He and his friend settled on San Diego, where he started to pursue modeling and acting. He started posting amateur modeling pictures of himself, which led to an explosion of social media followers and an agent. He booked jobs with Nordstrom, Champion and Tommy Hilfiger, where the focus of the campaign was disability-inclusive fashion.

Julian W. Lucas, a model and actor who advocates for disability representation, in his latest shoot for Tommy Hilfiger. Photo provided by Julian W. Lucas

His career took him to Los Angeles, where he worked with T-mobile, appeared in a photo shoot for HBO’s “Westworld” and was in a music video with the band Thirty Seconds to Mars, helmed by star Jared Leto.

But acting with a disability brought its own set of problems.

“I was still very much self conscious about my arm, and what I’d be able to achieve professionally,” he said. “I was so frustrated always being typecast as some amputee horror story.”

Frustrated with the lack of diverse roles for people with disabilities, Lucas turned to comedy, which he found more accepting and diverse. He started performing sketch comedy and improv with Second City and the Upright Citizens’ Brigade.

With a larger platform on social media and through his modeling and acting work, Lucas said he wants to focus on making positive change in peoples’ lives, especially those with disabilities.

“This community is lacking a voice and I really, really want to play a legit role and be a legit voice because I truly believe that my perspective and my way of approaching some of these kind of topics and issues ... I really respect my own thoughts and beliefs about it,” he said.

In television and other media, he said, people from minority communities are starting to have real representation, but people with disabilities are largely missing from that.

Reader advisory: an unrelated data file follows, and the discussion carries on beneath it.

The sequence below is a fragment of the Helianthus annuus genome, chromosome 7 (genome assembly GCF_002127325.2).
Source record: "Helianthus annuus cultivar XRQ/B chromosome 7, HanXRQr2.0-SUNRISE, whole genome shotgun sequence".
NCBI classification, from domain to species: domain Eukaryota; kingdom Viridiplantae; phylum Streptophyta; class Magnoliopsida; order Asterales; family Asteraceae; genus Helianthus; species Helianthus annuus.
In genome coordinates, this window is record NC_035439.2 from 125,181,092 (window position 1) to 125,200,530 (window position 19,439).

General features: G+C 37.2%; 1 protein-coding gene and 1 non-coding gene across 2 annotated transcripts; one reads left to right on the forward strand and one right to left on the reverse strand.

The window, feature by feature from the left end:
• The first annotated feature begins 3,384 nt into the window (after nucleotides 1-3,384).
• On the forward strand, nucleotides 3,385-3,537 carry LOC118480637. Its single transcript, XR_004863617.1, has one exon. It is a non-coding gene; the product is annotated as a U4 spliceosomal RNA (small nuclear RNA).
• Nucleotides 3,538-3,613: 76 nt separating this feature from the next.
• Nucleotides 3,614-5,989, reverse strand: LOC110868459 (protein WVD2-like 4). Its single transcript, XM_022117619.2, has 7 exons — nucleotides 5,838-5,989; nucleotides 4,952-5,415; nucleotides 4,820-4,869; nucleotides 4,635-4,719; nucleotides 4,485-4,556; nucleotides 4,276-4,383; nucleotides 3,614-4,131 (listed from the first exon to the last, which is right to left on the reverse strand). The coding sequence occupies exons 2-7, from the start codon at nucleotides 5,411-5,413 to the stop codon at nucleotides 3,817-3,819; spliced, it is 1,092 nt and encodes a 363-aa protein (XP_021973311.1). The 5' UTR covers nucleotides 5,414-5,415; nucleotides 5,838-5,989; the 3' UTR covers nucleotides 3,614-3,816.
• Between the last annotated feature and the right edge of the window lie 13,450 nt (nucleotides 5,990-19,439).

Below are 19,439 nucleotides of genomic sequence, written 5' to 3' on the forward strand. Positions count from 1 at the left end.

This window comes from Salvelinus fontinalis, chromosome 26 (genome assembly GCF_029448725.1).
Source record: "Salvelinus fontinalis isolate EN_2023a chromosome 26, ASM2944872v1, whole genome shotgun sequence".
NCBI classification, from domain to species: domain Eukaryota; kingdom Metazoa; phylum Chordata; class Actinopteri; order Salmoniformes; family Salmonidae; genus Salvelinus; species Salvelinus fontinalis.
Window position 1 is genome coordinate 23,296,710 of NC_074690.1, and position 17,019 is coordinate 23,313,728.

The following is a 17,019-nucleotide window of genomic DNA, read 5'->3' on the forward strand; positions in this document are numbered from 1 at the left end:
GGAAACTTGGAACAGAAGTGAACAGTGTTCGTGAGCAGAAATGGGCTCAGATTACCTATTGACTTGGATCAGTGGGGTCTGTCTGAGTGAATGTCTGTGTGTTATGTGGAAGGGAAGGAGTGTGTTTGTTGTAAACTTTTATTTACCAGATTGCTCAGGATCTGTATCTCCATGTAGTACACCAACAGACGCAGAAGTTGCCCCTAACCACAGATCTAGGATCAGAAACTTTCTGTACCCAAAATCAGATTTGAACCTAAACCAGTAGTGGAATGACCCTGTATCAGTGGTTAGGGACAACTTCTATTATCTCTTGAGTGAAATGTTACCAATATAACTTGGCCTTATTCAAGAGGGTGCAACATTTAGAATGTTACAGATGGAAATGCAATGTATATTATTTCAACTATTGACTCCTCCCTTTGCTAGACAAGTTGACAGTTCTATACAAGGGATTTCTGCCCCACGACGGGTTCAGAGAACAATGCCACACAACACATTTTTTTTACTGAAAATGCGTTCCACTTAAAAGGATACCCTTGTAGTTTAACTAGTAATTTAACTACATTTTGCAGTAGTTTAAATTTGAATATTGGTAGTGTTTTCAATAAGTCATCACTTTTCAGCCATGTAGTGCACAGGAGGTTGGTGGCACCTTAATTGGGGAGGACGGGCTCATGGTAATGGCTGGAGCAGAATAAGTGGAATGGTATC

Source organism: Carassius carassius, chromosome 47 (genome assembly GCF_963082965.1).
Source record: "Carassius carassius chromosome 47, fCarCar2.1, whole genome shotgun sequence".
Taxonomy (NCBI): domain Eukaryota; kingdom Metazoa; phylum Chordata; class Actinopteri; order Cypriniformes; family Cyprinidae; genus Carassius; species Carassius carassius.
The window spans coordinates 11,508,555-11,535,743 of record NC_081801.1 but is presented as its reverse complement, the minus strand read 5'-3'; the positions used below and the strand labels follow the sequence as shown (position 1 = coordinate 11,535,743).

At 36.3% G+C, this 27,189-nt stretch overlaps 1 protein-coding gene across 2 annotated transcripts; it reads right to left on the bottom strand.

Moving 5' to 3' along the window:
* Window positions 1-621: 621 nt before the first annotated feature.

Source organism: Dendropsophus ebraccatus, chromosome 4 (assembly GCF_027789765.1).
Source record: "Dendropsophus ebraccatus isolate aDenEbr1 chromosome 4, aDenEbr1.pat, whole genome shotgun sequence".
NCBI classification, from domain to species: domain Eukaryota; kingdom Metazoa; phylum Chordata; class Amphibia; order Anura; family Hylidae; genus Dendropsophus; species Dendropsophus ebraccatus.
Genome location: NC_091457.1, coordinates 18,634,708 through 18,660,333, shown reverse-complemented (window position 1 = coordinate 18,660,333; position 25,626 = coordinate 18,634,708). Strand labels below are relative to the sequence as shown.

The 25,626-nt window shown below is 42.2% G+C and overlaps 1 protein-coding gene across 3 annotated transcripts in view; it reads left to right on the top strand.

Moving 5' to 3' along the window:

Lucas reflected on the first time he saw another person with one arm. “I looked at them and I thought they looked so weird,” he said. “Because I’m going through my whole life ... every other person I’m seeing doesn’t have one arm.”

For now, Lucas is taking a hiatus from living on the West Coast to spend time with family, watching his niece and nephew at his brother’s house in Philadelphia. He doesn’t want to miss their “prime cuteness” years, where they want to spend time with him and play all the time.

But one day, he joked, “I’m gonna be like, ‘Hey, you!’ and (my niece) is gonna be like, ‘OK, get away from me.’ ”

Working as a model, he said, might not seem like it’s going to help people, but just his presence on Instagram has shown him he’s touched people’s lives.

People have thanked him for his work, told him he’s saved their lives, or they’ve asked for help with fitness tips and body image issues, he said. On the other side, people have also sent death threats, tried to propose to him or said offensive things.

But that hasn’t deterred him from the spotlight.

“I want to be able to help play a role in changing our perceptions of beauty and how people live their life from all different walks of life,” he said. “Of how a person with one arm can simply just ‘be’ rather then have to be some war vet, car crash survivor, or even an inspirational figure ... I want to be able to help facilitate change so people can live so much more freely and confidently.”

Sarah Paez covers Centre County communities, government and town and gown relations for the Centre Daily Times. She studied English and Spanish at Cornell University and grew up outside of Washington, D.C.